“Jozsef, you need me in your life, but to be honest I don’t need you,” she had told him after one of his friends had made a remark about her unknown father.
His friends had chided him on marrying so far beneath him. He had tried to fight the attraction believing that they were right, that she was only interested in him for his money. But like a moth to the flame, he was drawn ever nearer.
The petite blond had proved to be anything but a fortune hunter. She was a child born out of wedlock, but was openly unashamed of it. She had told him that she would live in a hovel with dirty bare feet as long as she had music and laughter in her life.
Katrina had been the joy of his life. They had been married for ten years. It hadn’t been easy, they learned who were true friends. The decision to retire to the country was only partly due to Katrina’s pregnancy. It was her thirteenth. She had miscarried three times before this, the last being stillborn twins. None of the others had survived beyond mere days.
Katrina had dreamed that this one was special; this one would be their little angel. Their miracle. She had been so excited. Her laughter even more musical. The dream had quickly turned into a nightmare.
“It was too soon, Jozsef. Katarina lost too much blood,” his mother-in-law chided as she rocked the newborn baby girl in her arms. Ilka was wise in many things, but even she had been unable to save the life of her daughter. “You must choose a name. It is bad luck for the child to go too long without a name.”
“I can not think.” Jozsef cast an anguished look at his dead wife’s body. He gently placed her hand on her chest and quickly stood up, knocking over the chair in which he had sat his vigil. The noise startled both he and Ilka. The child looked at him with her clear, ice blue eyes. Not crying, only staring.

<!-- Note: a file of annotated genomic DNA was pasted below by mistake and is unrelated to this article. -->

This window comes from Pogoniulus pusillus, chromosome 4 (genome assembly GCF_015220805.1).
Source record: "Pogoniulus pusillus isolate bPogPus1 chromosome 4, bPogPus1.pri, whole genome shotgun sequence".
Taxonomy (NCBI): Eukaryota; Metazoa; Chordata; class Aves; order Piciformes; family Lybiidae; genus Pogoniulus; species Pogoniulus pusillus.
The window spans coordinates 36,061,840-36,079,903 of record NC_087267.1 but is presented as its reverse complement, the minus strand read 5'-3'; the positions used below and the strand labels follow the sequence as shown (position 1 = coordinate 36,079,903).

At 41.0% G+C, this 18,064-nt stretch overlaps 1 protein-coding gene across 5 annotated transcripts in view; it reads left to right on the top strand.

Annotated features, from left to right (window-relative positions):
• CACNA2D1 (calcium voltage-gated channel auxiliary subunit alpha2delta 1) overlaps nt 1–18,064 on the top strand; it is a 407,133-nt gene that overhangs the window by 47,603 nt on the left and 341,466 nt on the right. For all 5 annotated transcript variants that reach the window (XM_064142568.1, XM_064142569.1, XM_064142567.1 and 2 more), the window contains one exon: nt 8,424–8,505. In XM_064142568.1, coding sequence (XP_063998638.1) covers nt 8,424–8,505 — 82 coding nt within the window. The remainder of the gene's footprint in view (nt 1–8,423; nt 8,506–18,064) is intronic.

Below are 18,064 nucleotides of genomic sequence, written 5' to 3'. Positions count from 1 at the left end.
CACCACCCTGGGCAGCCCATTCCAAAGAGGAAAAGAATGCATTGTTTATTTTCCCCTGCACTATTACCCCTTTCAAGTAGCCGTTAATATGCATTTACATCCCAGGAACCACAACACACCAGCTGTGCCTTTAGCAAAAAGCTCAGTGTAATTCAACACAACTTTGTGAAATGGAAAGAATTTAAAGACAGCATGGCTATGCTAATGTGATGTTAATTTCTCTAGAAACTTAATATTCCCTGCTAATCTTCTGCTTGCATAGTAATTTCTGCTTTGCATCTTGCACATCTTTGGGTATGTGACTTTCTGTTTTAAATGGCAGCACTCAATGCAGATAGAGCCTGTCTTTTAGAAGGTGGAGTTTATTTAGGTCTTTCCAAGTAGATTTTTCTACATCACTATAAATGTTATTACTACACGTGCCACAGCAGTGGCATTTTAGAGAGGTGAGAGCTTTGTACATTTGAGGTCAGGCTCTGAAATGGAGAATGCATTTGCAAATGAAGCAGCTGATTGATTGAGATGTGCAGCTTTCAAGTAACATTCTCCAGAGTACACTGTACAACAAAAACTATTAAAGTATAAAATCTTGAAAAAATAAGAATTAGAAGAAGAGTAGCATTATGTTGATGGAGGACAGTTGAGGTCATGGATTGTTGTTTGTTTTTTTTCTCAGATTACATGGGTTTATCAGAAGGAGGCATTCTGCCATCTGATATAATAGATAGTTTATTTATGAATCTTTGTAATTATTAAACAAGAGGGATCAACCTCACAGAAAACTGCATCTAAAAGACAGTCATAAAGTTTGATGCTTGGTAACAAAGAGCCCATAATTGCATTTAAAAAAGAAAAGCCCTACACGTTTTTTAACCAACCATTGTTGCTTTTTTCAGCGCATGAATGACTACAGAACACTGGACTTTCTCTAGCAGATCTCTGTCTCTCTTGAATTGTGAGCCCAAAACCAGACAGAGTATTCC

Not sure where he should go, Jozsef quickly left the room. He ran past the servants who awaited news of their mistress. The maids held kerchiefs to their eyes.
Katarina’s maid, Lici, sat on the hall floor oblivious to all decorum as she muttered the Lord’s Prayer under her breath.
Straight out the door he ran, past the men who tended the stables. He could hear the uneasy knickers of the horses as the lads tried to calm the jittery beasts. They had been uneasy ever since the mistress had been found.
The coachmen shook their heads as they watched their young master go. One man looked toward the mistress’s window and crossed himself.
Jozsef ran till he came to the main road that led away from his estate and toward town. He paused to catch his breath. He looked around and realized he had come to a fork. One road would take him into town and the other would take him deep into the woods. Turning around he glanced back the way he had come.
How could he go home? She would be waiting for him. The little nameless one that had taken the life of his beloved wife. At that moment he wished Death to come for him. To end the pain and let him rest with his beloved.
He fell to his knees in anguish and cursed the God who would give one life at the cost of another. He raged and he ranted as he sat in the middle of the road. The skies, as if in answer to his pain, were rent apart as a bolt of lighting struck a withered tree just a few feet from where Jozsef grieved.
Soon the rain came down in torrents of cold wetness that seeped through his jacket, yet still he did not move. Muddy water began to pool around his knees and into his boots.
Dimly he heard a coachman try to avoid the crazed man kneeling in the road. He vaguely heard the cursing and the horses as they came to a stop. Too absorbed in his grief, he allowed himself to be lead into the carriage that would have surely tilted if the ground had been just slightly more muddied.